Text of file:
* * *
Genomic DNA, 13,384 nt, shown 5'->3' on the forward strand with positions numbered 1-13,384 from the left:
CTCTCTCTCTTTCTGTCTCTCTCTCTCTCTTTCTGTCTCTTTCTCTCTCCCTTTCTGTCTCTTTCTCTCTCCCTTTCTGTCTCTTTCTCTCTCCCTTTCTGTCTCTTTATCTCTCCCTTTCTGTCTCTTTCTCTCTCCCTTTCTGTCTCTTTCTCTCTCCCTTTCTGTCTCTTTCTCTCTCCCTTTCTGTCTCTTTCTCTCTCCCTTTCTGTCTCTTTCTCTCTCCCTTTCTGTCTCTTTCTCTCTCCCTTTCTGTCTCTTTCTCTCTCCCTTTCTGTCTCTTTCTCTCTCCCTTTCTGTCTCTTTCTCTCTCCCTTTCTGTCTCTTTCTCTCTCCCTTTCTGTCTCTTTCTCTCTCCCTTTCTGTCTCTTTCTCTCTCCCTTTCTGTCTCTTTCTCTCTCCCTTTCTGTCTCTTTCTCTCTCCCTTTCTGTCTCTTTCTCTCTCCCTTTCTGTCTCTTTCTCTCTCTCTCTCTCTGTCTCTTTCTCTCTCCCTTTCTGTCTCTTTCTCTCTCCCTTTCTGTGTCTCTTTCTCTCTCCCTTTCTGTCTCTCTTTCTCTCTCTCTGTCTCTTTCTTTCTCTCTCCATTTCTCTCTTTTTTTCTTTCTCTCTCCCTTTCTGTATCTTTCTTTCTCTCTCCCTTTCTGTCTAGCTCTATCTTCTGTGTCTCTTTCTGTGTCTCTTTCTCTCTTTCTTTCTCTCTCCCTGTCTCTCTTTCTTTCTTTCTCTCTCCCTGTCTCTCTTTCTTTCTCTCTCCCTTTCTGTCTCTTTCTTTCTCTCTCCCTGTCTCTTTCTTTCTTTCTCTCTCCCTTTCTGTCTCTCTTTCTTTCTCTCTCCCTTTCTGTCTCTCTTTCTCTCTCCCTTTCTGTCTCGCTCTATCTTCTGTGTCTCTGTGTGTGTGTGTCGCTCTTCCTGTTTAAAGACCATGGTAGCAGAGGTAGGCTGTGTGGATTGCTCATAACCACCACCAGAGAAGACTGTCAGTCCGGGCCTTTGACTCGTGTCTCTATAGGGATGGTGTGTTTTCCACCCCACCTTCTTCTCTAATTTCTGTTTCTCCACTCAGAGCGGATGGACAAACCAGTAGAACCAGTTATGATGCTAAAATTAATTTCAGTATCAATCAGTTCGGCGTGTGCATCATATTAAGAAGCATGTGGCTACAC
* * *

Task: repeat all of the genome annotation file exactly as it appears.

Genomic DNA, 13,384 nt, shown 5'->3' on the forward strand with positions numbered 1-13,384 from the left:
CTCTCTCTCTTTCTGTCTCTCTCTCTCTCTTTCTGTCTCTTTCTCTCTCCCTTTCTGTCTCTTTCTCTCTCCCTTTCTGTCTCTTTCTCTCTCCCTTTCTGTCTCTTTATCTCTCCCTTTCTGTCTCTTTCTCTCTCCCTTTCTGTCTCTTTCTCTCTCCCTTTCTGTCTCTTTCTCTCTCCCTTTCTGTCTCTTTCTCTCTCCCTTTCTGTCTCTTTCTCTCTCCCTTTCTGTCTCTTTCTCTCTCCCTTTCTGTCTCTTTCTCTCTCCCTTTCTGTCTCTTTCTCTCTCCCTTTCTGTCTCTTTCTCTCTCCCTTTCTGTCTCTTTCTCTCTCCCTTTCTGTCTCTTTCTCTCTCCCTTTCTGTCTCTTTCTCTCTCCCTTTCTGTCTCTTTCTCTCTCCCTTTCTGTCTCTTTCTCTCTCCCTTTCTGTCTCTTTCTCTCTCCCTTTCTGTCTCTTTCTCTCTCTCTCTCTCTGTCTCTTTCTCTCTCCCTTTCTGTCTCTTTCTCTCTCCCTTTCTGTGTCTCTTTCTCTCTCCCTTTCTGTCTCTCTTTCTCTCTCTCTGTCTCTTTCTTTCTCTCTCCATTTCTCTCTTTTTTTCTTTCTCTCTCCCTTTCTGTATCTTTCTTTCTCTCTCCCTTTCTGTCTAGCTCTATCTTCTGTGTCTCTTTCTGTGTCTCTTTCTCTCTTTCTTTCTCTCTCCCTGTCTCTCTTTCTTTCTTTCTCTCTCCCTGTCTCTCTTTCTTTCTCTCTCCCTTTCTGTCTCTTTCTTTCTCTCTCCCTGTCTCTTTCTTTCTTTCTCTCTCCCTTTCTGTCTCTCTTTCTTTCTCTCTCCCTTTCTGTCTCTCTTTCTCTCTCCCTTTCTGTCTCGCTCTATCTTCTGTGTCTCTGTGTGTGTGTGTCGCTCTTCCTGTTTAAAGACCATGGTAGCAGAGGTAGGCTGTGTGGATTGCTCATAACCACCACCAGAGAAGACTGTCAGTCCGGGCCTTTGACTCGTGTCTCTATAGGGATGGTGTGTTTTCCACCCCACCTTCTTCTCTAATTTCTGTTTCTCCACTCAGAGCGGATGGACAAACCAGTAGAACCAGTTATGATGCTAAAATTAATTTCAGTATCAATCAGTTCGGCGTGTGCATCATATTAAGAAGCATGTGGCTACAC